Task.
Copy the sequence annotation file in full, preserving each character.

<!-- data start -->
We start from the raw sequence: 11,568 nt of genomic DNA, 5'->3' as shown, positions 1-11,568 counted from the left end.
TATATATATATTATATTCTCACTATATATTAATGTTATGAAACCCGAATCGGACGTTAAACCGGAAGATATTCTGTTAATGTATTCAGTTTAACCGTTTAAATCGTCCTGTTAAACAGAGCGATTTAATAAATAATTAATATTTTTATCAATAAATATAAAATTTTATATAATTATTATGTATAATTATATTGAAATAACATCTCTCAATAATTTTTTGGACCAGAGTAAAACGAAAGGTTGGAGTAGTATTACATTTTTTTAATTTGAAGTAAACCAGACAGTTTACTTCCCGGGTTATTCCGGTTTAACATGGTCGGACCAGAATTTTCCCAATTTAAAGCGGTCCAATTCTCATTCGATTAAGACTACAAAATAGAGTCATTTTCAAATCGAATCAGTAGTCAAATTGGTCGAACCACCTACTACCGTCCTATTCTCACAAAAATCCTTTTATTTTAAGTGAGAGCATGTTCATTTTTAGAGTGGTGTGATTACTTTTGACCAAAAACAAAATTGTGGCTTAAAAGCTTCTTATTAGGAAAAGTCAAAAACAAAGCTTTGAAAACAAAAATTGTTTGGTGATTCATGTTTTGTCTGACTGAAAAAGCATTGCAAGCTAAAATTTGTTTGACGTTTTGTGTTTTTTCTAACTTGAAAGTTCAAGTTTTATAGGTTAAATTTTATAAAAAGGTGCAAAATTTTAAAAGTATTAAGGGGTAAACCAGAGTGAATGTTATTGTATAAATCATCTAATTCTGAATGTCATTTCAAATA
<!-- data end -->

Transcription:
We start from the raw sequence: 11,568 nt of genomic DNA, 5'->3' as shown, positions 1-11,568 counted from the left end.
TATATATATATTATATTCTCACTATATATTAATGTTATGAAACCCGAATCGGACGTTAAACCGGAAGATATTCTGTTAATGTATTCAGTTTAACCGTTTAAATCGTCCTGTTAAACAGAGCGATTTAATAAATAATTAATATTTTTATCAATAAATATAAAATTTTATATAATTATTATGTATAATTATATTGAAATAACATCTCTCAATAATTTTTTGGACCAGAGTAAAACGAAAGGTTGGAGTAGTATTACATTTTTTTAATTTGAAGTAAACCAGACAGTTTACTTCCCGGGTTATTCCGGTTTAACATGGTCGGACCAGAATTTTCCCAATTTAAAGCGGTCCAATTCTCATTCGATTAAGACTACAAAATAGAGTCATTTTCAAATCGAATCAGTAGTCAAATTGGTCGAACCACCTACTACCGTCCTATTCTCACAAAAATCCTTTTATTTTAAGTGAGAGCATGTTCATTTTTAGAGTGGTGTGATTACTTTTGACCAAAAACAAAATTGTGGCTTAAAAGCTTCTTATTAGGAAAAGTCAAAAACAAAGCTTTGAAAACAAAAATTGTTTGGTGATTCATGTTTTGTCTGACTGAAAAAGCATTGCAAGCTAAAATTTGTTTGACGTTTTGTGTTTTTTCTAACTTGAAAGTTCAAGTTTTATAGGTTAAATTTTATAAAAAGGTGCAAAATTTTAAAAGTATTAAGGGGTAAACCAGAGTGAATGTTATTGTATAAATCATCTAATTCTGAATGTCATTTCAAATA